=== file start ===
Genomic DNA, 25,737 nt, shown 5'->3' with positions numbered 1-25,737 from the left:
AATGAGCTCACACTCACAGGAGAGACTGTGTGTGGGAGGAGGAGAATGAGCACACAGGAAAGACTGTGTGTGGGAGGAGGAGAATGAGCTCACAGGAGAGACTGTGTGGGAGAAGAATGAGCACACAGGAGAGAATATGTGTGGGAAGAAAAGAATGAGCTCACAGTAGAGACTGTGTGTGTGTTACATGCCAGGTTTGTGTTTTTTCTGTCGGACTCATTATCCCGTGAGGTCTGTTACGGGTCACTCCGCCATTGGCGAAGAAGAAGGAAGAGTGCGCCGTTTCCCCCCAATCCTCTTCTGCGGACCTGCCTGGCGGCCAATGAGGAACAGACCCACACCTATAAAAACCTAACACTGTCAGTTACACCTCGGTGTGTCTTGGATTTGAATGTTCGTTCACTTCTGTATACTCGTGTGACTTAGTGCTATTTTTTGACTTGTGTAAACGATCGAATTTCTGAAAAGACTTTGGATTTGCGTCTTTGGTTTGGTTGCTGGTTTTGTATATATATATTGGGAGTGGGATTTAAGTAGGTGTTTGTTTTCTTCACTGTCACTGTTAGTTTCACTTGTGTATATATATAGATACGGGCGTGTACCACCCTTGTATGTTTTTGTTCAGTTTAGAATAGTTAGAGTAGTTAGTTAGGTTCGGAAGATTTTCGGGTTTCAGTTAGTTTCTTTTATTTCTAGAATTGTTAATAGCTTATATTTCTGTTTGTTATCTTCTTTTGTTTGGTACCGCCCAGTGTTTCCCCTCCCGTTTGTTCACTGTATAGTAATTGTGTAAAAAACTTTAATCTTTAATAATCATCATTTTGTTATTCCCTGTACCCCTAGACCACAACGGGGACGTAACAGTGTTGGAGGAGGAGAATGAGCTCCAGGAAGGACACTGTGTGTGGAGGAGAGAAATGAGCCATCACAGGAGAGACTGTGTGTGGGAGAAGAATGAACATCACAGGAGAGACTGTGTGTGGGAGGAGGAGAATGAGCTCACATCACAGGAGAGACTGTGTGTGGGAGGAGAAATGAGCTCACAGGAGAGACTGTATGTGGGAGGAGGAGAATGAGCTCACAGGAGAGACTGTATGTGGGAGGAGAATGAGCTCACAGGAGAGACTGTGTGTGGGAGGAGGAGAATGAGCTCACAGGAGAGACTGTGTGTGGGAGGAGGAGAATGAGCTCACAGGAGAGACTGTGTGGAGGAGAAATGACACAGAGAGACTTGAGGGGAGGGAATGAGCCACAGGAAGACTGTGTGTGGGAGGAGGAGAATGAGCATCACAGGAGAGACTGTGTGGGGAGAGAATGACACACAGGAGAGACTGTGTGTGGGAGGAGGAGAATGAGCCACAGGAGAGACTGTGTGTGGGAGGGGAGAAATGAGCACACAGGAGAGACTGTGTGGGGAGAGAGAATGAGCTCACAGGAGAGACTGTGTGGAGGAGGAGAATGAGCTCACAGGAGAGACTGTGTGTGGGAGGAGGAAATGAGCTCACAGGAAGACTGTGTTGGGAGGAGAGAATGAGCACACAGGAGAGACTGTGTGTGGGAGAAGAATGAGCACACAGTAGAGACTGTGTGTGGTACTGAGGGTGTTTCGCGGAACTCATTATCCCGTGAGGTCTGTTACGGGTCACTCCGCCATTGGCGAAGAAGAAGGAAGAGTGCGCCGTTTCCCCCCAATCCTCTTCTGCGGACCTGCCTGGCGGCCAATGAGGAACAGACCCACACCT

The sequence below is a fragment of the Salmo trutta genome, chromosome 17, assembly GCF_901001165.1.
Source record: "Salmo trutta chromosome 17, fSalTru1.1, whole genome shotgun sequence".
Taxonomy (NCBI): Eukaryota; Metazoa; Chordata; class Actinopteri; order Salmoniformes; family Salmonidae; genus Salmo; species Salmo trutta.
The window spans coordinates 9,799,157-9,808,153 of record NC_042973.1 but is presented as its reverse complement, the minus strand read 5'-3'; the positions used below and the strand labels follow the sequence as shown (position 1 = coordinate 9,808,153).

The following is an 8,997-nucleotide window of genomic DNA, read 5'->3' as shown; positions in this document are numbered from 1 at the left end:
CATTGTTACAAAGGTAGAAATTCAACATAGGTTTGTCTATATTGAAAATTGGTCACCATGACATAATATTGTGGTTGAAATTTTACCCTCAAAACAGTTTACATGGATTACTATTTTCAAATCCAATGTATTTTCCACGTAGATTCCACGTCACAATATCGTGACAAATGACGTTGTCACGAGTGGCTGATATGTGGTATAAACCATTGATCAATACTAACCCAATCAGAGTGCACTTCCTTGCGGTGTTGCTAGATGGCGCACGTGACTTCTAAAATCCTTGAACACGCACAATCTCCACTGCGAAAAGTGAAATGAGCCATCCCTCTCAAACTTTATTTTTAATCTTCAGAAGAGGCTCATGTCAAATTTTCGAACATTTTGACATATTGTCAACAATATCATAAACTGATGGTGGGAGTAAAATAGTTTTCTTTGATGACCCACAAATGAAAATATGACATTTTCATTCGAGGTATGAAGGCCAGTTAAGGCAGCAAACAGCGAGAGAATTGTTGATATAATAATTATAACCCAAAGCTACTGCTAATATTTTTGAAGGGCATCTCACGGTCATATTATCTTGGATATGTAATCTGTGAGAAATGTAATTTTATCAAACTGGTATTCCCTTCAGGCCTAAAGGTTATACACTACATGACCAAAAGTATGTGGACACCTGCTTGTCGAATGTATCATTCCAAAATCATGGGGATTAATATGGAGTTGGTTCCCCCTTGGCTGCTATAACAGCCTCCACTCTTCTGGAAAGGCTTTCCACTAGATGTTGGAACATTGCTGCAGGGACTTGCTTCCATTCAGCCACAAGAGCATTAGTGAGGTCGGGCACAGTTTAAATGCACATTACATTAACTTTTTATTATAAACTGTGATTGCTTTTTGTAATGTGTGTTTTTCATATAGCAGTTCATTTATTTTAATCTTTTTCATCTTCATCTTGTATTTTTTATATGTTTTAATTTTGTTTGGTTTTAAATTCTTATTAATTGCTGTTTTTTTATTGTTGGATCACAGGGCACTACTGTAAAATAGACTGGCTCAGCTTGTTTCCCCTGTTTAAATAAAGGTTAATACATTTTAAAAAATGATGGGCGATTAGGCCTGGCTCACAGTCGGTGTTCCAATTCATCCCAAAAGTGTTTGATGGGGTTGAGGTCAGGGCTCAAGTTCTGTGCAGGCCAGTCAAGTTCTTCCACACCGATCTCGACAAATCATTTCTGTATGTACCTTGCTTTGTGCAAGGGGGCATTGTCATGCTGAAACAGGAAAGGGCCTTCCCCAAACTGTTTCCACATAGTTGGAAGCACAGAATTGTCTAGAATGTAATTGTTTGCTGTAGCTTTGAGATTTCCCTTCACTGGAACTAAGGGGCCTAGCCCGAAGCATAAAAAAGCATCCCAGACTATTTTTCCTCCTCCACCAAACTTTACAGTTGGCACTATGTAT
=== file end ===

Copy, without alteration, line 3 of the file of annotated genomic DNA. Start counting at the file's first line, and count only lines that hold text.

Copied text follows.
The sequence below is a fragment of the Salmo trutta genome, chromosome 17, assembly GCF_901001165.1.